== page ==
David sees what Saul is blind to, and sees, perhaps, what God might see. Although David’s experience is different from the traditional warrior training that Saul and Goliath have, he understands that his skills aren’t insignificant – and he recognizes that God has been with him – abiding with him – every step of the way. David stayed steadfast and true to himself and true to God as he honored the sacredness that is his life. How often do we, in our own lives, dismiss our skills or experiences as insignificant or irrelevant just because they diverge from the norm or from tradition? 

David convinces Saul. So Saul helps prepare David for battle by outfitting David in Saul’s own armor and sword. Which makes sense – if a person is going out to battle, especially someone as inexperienced in battle as David, it makes sense to arm him, as the other warriors are armed. David gives the armor a fair try, only to realize that, although the armor is useful to Saul, and to everything Saul is and has been made to be, Saul’s armor on David is an impediment and actually restricts David from moving as he was made to move, from using the skills and gifts God had given him. 

David takes off Saul’s armor and instead picks up his shepherd’s equipment: his staff, his shepherd’s bag, plus a sling and 5 stones, and heads out to face Goliath. David goes into battle fully vulnerable in the sense that he’s wearing nothing to shield him, nothing to protect him, except for the knowledge and faith that God had him, that God’s abiding love held him. 

He faces and defeats this monster of empire, this legend of violence, equipped with little more than his skill and experience and equipped with nothing less than exactly who God had called him to be. How many times in our own lives have we tried on armor meant for someone else, armor that didn’t serve the purposes to which God has called us yet didn’t have the awareness or even the audacity to dare to take it off? When in our own lives, have we chosen to hide or stifle ourselves – those best, most special, and unique parts of ourselves—in ill-fitting armor because wearing armor is just the way we’ve always done it? Or because we were afraid that there would be nothing to hold us, to abide with us, to love us if people knew who we were once that armor comes off?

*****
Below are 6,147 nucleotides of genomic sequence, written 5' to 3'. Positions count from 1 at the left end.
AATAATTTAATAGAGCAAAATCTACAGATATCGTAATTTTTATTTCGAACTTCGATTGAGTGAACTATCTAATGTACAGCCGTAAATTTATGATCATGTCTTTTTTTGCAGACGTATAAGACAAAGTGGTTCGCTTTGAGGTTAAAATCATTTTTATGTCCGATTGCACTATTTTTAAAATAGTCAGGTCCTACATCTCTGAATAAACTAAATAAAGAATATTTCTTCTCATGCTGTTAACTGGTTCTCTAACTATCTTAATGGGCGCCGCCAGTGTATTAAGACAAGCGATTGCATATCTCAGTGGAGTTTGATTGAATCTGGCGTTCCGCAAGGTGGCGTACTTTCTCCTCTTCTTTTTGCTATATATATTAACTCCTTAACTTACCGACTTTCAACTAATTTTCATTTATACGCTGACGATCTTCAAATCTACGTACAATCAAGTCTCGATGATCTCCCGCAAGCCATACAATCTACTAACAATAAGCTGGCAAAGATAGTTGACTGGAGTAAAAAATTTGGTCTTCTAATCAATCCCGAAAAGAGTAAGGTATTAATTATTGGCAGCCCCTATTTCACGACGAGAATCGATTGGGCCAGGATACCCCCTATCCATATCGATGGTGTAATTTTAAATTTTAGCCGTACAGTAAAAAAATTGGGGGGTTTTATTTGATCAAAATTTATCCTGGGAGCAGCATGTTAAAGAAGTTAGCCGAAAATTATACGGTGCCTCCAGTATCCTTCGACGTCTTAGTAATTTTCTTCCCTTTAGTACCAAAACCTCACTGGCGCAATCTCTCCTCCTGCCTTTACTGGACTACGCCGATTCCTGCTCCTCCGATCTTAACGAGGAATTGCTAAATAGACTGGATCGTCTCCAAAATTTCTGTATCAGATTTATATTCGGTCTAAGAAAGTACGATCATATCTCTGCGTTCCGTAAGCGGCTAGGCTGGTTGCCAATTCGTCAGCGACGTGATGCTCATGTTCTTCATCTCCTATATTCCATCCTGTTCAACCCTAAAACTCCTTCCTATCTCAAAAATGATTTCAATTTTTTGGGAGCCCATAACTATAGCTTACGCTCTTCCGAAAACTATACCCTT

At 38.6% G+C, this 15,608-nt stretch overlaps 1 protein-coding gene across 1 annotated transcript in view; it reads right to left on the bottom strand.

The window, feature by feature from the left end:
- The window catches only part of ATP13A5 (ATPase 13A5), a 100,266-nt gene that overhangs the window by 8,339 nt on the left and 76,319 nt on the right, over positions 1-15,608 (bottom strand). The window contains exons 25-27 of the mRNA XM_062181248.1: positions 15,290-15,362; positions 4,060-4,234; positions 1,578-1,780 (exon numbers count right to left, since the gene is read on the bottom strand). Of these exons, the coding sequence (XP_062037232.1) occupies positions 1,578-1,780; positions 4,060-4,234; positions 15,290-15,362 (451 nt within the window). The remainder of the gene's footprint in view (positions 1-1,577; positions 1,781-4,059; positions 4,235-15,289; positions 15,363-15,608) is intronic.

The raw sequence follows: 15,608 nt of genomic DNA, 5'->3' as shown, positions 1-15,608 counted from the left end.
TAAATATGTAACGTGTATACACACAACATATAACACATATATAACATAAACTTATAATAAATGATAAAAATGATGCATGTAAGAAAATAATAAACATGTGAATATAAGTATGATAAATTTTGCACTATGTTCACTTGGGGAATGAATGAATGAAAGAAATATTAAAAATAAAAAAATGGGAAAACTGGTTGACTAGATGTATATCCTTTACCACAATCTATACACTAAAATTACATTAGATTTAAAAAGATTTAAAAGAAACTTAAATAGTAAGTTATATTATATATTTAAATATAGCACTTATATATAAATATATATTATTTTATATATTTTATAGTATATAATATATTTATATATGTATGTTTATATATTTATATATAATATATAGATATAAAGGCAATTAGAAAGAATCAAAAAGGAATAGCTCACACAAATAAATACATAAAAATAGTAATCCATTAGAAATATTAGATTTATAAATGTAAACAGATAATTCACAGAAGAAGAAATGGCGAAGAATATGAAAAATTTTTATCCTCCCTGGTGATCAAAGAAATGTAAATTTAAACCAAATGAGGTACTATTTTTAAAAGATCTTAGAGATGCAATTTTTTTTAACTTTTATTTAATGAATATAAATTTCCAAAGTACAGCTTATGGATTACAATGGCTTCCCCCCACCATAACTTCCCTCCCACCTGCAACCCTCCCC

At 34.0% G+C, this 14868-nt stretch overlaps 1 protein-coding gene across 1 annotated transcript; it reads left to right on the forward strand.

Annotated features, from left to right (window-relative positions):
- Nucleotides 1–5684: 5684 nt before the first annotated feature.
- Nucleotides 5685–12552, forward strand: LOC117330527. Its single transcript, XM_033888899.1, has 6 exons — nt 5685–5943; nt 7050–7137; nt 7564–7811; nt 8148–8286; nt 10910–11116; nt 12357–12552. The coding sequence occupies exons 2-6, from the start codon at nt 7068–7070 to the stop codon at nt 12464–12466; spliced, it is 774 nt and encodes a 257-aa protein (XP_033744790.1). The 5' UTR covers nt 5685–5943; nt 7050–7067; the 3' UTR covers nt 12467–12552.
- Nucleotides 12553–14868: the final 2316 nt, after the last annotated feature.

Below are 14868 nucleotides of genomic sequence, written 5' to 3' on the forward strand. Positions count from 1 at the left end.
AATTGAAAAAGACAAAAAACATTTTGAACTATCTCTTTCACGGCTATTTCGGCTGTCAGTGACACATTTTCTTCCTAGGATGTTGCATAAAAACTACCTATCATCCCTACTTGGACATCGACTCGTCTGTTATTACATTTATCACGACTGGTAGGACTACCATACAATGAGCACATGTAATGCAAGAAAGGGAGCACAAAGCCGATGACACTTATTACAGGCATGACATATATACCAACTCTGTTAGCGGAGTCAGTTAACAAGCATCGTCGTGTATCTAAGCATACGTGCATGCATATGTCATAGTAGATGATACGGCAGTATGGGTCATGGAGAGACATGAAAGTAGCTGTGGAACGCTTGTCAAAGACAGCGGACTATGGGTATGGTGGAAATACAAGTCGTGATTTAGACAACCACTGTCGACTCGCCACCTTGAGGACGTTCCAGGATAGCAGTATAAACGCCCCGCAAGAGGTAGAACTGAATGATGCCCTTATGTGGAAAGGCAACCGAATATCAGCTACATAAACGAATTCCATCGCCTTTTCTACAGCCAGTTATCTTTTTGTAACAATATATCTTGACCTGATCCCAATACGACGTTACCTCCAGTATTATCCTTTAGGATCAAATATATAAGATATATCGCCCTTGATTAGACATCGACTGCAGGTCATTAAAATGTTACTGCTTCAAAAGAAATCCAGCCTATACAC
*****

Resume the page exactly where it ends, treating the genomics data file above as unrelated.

As we all try to lead and practice ministry, and love our neighbors, and build community in this world filled with all sorts of giants of Empire – giant systems of oppression, and violence, and beasts of discord and division of all kinds – sometimes we might be tempted to lead by embodying ways that are armored, ill-fitting. It might feel like protection or serving our call when it actually does the opposite–hiding our truest, most loving parts of ourselves – the pieces of us that might be most needed in this world. As we see in this bit of David’s story – Goliath wasn’t defeated by another Goliath, nor was he defeated by a more typical, armored, mighty warrior like Saul – it was only someone who had the courage to know exactly who God had made him to be, and to embody that person, fully and vulnerably.

Bringing us back to today and to what we’re doing here at Leadership Academy:  In her book “All About Love,” Bell Hooks writes, “The choice to love is a choice to connect – to find ourselves in one another.” It’s hard to find ourselves in one another if we all collectively hide ourselves away. It’s easier to find ourselves in one another if we allow ourselves to be known. And so my hope for each of you, and for myself, is that today, we choose to abide in God’s love by choosing to connect, to learn from each other, yes, and to allow ourselves to see and be seen in all of the rich and varied ways God expresses God’s self through each of us, in all of our different communities and contexts. 

And may all that we do start and end with love.


Category: #Outreach, #Worship & Formation

Respond to this:

Your email address will not be published. Required fields are marked *

One reply to “May All That We Do Start And End With Love

  1. LARRY SALVADORI (ST. BARTS) | on February 9, 2024

    Dear Rachel,
    It was a pleasure to attend the Leadership Academy, and internalizing the strong opening sermon you gifted us with. I remember meeting you and your father, James, at a Cursillo event, so many years ago. You were so open to learn and share your thoughts presented in the event. And now, here you are: still open, still sharing, leading us from scripture, from experience, with love, to a closer walk with our Savior.
    I cannot think of a better summery of the two greatest commandants given to us, than your closing sermon sentence: “And may all that you do start and end with love.”
    God willing, I’ll see you, on or before, the next leadership event.

    Your forever friend,


Recent Stories

Bishop’s Statement on Israel and Palestine
May 14, 2024

As we observe the distressing conflict in Israel and Palestine, we see continued violence across this sacred region. The recent escalation has resulted in tragic losses—lives cut short, families shattered, […]

Unveiling General Convention at Upcoming AMA Event

May 29 from 5:30-6:30 PM on Zoom: https://us02web.zoom.us/j/88139491277 As the Episcopal Church approaches another pivotal General Convention, understanding the intricacies of church governance has never been more crucial. We are […]

Bishop’s Statement on Gun Violence
May 6, 2024

Beloved Members of the Episcopal Diocese of San Diego, Every time I learn of another shooting, my heart is filled with sorrow, reflecting a grief that we, as a community […]

View All News
Receive the latest news.

© Episcopal Diocese of San Diego 2022. All Rights Reserved.